In this day and age, microwave ovens, and heat-n-eat frozen foods give us the convenience of a [somewhat] healthy, [not very] tasty meal ready in minutes. Supermarket freezer sections are stocked with tempting-looking insta-meals, and on blogs everywhere you can read about how to take shortcuts to make cooking easier and faster. But does that make it better?
Yes, we live in a fast-forward world. In my alter ego as a Web developer, I am to share in the blame of our accelerated lifestyles by enabling the instant gratification hyperwarp drive that is the Internet. However, some things haven’t changed. Physics, for instance. It takes the same amount of time to cook beef as it did a generation ago, but now we have less time in which to do it. So we sacrifice things like flavor, nutrition, and quality for the expediency of a quick meal cooked between carpool and yoga. And don’t think that in other freezers in my house [meaning not my catering one] you can’t find frozen hamburger patties, frozen chicken nuggets, even frozen french fries (c’mon, it’s a potato stick). It’s everywhere. Sigh.
Okay, I’ve made my point. Now let’s reintroduce ourselves to a standard cooking technique that reminds us the old, delicious way that food used to be. And we’ll even put some modern techno-wizardry to good use.
Braising is the cooking technique by which a food is cooked over a low heat for a long time either partially or completely submerged in a liquid. This is classified as moist heat cooking. And this is where the glory of the readily available kosher parts of the animal come into their own.
The chuck cuts of beef – #2, #3, #5, #7, #8, #9, #10, are too tough for a quick flip on the grill. They need time to cook so they become tender. They’re also leaner muscles, which means they’ll dry out unless they have something to keep them moist. Braising, therefore, becomes the cooking method of choice. So let’s look at what goes into braising a piece of meat into deliciousness.
You’re looking for a piece of meat that’s fairly uniform in size. I know that’s asking too much for the frozen balls of meat we usually get here, but do your best. Thinner pieces of meat that are cooked too long will get stringy. Which is fine if you want ropa vieja or some Southern pulled beef dish, but not if you’re looking to serve a nice, big piece of meat.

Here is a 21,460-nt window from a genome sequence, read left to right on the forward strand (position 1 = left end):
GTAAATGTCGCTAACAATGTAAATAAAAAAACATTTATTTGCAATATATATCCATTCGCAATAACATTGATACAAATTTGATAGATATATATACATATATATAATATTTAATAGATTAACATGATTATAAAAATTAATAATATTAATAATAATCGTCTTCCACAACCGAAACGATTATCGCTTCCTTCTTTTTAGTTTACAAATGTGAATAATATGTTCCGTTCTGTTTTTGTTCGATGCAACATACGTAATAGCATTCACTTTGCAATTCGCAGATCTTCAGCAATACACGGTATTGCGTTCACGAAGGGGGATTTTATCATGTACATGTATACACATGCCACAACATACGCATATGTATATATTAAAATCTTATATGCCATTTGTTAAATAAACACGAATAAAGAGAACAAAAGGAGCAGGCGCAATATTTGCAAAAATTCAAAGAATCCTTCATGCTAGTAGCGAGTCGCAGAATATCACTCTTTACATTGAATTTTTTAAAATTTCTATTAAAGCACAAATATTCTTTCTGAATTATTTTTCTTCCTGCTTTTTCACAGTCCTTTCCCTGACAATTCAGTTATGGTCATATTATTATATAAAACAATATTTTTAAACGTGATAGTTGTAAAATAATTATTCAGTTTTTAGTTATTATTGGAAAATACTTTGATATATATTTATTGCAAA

If you want to go slightly more expensive for a huge return on oh-my-goodness, look in the freezer section for בשר ראש “bassar rosh”, which is beef cheeks, or at least very close to them. The connective tissue melts into gelatin that is so decadently soft, succulent… dare I say unctuous?
Stock and wine are the usual liquids that are used for braising. Beer, cider, and cola are more modern takes on braising liquids. You get points for inventiveness, but just make sure it’s edible.
You’ll need to use enough liquid so that the meat stays moist throughout the cooking process, which means that you’ll also need to use the right size pot. Something low and wide will accommodate a larger piece of meat with enough room for aromatics in the pan. Make sure it has a cover that keeps the moisture in while the meat is cooking.
While there are numerous variations on a theme, braising typically consists of:
- Brown the meat – get a pan nice and hot, sear the meat on the outside with a little fat, then remove from the pan.
- Add the aromatics – vegetables, herbs, spices and the rest of the supporting cast go into the pan.
- Set the pan – deglaze with the braising liquid, return the meat, cover and cook.
You don’t have to brown the meat if you like it grey, you don’t have to add aromatics, but the dish will lack depth, etc. I sometimes do the aromatics first, to give the fond a little more body. You can marinate the meat first, roast the vegetables first to concentrate their flavor, use a mix of oils. You can be as sophisticated or as simple as you like.
So how do you treat your family to a delicious meal that took hours to cook, without running the risk of scorching a nice piece of meat while you’re out and about for the day? Chances are you already figured it out, but just in case you’re still blanking… the slow cooker.
Did you hear the asimon drop?
It’s not just for Shabbat. I mean, the slow cooker wasn’t invented for Shabbat, right?. Well, actually, it was, but that’s a different post. Non-Jewish cooks co-opted the device for slow-cooking all sorts of meals. Do you want to make Julia’s Boeuf Bourguignon (v.I, p.315)? Follow the instructions (sans bacon), then instead of the oven, throw it in the slow cooker’s ceramic dish and set it to low.
And when you come home from your crazy day, the delicious smell of dinner cooking will be there to greet you.